Emotional labor is the process of managing feelings and expressions to fulfill the emotional requirements of a job. More workers are expected to regulate their emotions during interactions with customers, co-workers and superiors; this includes analysis and decision making in terms of the expression of emotion, whether felt or not, as well as its opposite: the suppression of emotions that are felt but not expressed. Roles that have been identified as requiring emotional labor include but are not limited to parental and spousal relationships, those involved in public administration, guarded professions of secrecy, flight attendant, daycare worker, nursing home worker, doctor, store clerk, call center worker, librarian, social worker; as particular economies move from a manufacturing- to a service-based economy, more workers in a variety of occupational fields are expected to manage their emotions according to employer demands when compared to sixty years ago. The sociologist Arlie Hochschild provides the first definition of emotional labor, a form of emotion regulation that creates a publicly visible facial and bodily display within the workplace.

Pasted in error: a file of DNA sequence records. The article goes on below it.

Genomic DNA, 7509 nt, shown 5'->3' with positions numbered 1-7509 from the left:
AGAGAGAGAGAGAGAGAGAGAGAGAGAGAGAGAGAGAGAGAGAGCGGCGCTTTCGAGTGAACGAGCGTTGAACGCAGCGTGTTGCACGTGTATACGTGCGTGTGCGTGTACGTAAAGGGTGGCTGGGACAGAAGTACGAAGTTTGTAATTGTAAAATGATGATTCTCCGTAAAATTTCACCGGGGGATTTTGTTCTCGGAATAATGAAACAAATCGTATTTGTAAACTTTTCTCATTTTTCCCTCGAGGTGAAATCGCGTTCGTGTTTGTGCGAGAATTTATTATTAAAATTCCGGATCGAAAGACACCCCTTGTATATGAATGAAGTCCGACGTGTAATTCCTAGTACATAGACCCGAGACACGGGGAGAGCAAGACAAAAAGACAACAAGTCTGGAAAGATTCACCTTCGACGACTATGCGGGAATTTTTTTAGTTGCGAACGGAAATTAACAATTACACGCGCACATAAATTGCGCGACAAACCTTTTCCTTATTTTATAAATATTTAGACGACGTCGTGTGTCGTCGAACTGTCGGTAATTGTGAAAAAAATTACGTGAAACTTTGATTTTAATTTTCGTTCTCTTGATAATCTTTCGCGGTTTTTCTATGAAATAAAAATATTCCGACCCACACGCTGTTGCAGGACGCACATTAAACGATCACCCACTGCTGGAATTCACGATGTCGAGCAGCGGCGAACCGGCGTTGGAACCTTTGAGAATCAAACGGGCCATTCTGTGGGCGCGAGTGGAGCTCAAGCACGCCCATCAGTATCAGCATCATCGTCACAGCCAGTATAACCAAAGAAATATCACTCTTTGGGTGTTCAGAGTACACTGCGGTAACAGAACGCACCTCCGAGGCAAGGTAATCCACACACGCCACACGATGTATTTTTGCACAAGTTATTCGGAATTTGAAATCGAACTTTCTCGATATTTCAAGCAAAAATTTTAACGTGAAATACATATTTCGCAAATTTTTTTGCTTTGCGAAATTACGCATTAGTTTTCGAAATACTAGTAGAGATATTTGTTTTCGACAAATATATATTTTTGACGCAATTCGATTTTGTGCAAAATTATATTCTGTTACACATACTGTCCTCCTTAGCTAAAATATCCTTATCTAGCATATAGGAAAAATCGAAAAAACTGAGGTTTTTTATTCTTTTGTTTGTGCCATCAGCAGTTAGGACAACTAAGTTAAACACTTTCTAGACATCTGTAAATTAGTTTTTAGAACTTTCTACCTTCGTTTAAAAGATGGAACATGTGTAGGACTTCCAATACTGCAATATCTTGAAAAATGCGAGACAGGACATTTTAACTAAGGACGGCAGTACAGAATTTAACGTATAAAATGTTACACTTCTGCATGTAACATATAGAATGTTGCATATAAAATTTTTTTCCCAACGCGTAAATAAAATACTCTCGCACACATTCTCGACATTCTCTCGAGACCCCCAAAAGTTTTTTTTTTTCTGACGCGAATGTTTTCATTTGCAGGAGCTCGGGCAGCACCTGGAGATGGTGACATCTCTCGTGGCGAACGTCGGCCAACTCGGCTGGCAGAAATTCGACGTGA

The related term emotion work refers to "these same acts done in a private context", such as within the private sphere of one's home or interactions with family and friends. Hochschild identified three emotion regulation strategies: cognitive and expressive. Within cognitive emotion work, one attempts to change images, ideas, or thoughts in hopes of changing the feelings associated with them. For example, one may associate a family picture with feeling happy and think about said picture whenever attempting to feel happy. Within bodily emotion work, one attempts to change physical symptoms in order to create a desired emotion. For example, one may attempt deep breathing. Within expressive emotion work, one attempts to change expressive gestures to change inner feelings. For example, one may attempt to smile. One becomes aware of emotion work most when one's feelings do not fit the situation. For instance, when one does not feel sad at a funeral, one becomes acutely aware of the feelings appropriate for that situation.